popularly known as:
A Girl’s Guide to Tango Etiquette:
by that infamous Tango Tramp
1) A man wearing a cell phone on his waist or hip pocket in a milonga is either a taxi-dancer or a taxi-driver, or both!
2) It is rude to excuse or leave a partner before the end of the tanda. Unless there are tears running down both party’s cheeks, each must endure the suffering of their choice in partnering. That’s what ya get when you accepted their offer to dance just ‘cause they were cute — and you didn’t observe their dancing before the proposal.
3) One should NEVER offer or accept dance “advice” at a milonga. It’s OK at a practica. There is a distinct difference between the two events. Don’t say “thank you,” express your feelings, or accept another dance. Just put on your best poker face and move on. A real Tanguera will just stare and throw daggers with her eyes and motionless brow.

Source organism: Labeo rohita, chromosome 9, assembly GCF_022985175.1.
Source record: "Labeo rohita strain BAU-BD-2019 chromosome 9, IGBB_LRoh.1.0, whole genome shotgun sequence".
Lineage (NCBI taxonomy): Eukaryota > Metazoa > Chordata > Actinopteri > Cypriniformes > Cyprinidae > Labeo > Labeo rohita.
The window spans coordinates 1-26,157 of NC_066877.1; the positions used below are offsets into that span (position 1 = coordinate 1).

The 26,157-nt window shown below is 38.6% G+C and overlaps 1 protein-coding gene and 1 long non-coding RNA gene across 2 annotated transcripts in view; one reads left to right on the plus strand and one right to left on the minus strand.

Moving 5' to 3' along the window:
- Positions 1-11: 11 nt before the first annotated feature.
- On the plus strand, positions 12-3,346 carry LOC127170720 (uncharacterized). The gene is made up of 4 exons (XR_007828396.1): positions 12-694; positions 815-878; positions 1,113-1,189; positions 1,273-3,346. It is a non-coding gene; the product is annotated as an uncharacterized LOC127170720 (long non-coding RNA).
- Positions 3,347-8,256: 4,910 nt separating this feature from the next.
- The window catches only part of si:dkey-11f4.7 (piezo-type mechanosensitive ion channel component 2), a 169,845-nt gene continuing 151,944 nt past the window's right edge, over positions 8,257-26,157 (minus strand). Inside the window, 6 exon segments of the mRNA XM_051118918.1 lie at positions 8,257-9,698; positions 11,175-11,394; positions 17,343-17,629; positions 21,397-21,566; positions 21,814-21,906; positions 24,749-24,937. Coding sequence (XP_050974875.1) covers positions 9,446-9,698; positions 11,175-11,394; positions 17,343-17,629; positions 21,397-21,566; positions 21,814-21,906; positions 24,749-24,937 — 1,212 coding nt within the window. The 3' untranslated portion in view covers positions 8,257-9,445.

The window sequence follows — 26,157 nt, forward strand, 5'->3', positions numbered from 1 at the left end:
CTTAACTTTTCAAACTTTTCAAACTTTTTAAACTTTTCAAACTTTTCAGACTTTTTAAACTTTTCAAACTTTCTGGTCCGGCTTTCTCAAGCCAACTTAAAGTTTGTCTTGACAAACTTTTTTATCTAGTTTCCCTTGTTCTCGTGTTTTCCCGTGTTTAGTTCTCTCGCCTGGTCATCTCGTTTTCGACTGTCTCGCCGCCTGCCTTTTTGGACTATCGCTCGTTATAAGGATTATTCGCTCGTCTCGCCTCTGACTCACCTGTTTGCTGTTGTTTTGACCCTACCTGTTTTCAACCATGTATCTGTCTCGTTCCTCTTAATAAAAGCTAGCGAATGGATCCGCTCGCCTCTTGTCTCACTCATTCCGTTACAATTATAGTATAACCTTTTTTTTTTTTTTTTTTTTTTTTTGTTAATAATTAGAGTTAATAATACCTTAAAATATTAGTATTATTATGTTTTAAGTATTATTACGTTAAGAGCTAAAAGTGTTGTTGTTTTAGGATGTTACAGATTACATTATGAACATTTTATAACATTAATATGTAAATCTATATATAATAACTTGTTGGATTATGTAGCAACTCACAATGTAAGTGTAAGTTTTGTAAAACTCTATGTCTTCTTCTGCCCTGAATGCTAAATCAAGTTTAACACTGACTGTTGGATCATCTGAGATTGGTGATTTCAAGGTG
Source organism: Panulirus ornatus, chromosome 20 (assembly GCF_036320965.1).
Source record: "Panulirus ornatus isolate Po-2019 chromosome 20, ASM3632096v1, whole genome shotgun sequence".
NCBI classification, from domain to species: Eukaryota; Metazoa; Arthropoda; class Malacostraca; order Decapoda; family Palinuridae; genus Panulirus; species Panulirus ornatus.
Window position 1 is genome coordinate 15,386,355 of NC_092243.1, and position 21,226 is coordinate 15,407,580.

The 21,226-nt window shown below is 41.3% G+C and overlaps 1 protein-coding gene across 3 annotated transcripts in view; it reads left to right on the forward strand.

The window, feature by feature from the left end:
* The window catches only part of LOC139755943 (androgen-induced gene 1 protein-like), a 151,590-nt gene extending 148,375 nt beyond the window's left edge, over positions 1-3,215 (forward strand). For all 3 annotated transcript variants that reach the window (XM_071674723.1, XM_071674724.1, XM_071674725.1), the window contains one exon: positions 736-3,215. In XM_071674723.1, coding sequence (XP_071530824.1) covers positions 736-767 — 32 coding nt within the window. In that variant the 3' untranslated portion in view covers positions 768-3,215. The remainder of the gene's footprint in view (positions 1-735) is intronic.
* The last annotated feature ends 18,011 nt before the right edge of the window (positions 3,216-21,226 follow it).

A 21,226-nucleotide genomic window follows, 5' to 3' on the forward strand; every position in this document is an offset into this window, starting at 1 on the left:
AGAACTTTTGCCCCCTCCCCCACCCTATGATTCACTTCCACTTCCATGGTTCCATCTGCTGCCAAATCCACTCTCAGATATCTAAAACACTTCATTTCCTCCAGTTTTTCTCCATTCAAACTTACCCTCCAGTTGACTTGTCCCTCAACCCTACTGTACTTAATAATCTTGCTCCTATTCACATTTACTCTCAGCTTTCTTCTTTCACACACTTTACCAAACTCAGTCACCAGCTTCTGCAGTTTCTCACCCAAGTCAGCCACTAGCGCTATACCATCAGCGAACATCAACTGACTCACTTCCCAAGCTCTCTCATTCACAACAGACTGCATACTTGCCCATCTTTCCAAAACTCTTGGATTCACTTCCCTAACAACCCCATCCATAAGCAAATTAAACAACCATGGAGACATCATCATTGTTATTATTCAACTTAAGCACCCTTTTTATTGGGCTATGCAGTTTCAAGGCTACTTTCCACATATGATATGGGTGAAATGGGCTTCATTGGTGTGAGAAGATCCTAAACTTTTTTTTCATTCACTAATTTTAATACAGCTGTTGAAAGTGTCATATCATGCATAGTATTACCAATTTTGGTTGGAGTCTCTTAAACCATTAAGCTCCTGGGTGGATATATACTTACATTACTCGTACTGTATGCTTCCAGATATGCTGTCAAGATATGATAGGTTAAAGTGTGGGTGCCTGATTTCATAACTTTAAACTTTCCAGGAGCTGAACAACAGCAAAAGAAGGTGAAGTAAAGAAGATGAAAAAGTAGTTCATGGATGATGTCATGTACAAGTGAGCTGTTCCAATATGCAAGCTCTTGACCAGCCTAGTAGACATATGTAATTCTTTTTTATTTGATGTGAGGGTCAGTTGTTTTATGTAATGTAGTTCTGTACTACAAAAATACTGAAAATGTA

4) BE in the HERE and NOW while dancing. Focus on the moment, the music, the connection: the essence of Tango. Chit-chat conversations are verboten! Save it for the cortina. If easy conversation isn’t your forte, impress me with your knowledge of the orchestra, the singer, the musicality, or the era.
5) A gentleman always carries a cotton handkerchief to remove persperation on his brow — developed, of course, during his dances with moi.
6) Walking a lady back to her seat, or wherever you found her, is a courtesy, and also to remind you of where to look for her again.
7) Floorcraft is an art — it requires practicing patience and stationary movements in a tight frame, without passing the rest of the dancers on the floor. Leaders who continually bump into others are extremely rude to say the least!
8) A “gentleman” is not born — it is the way he presents himself.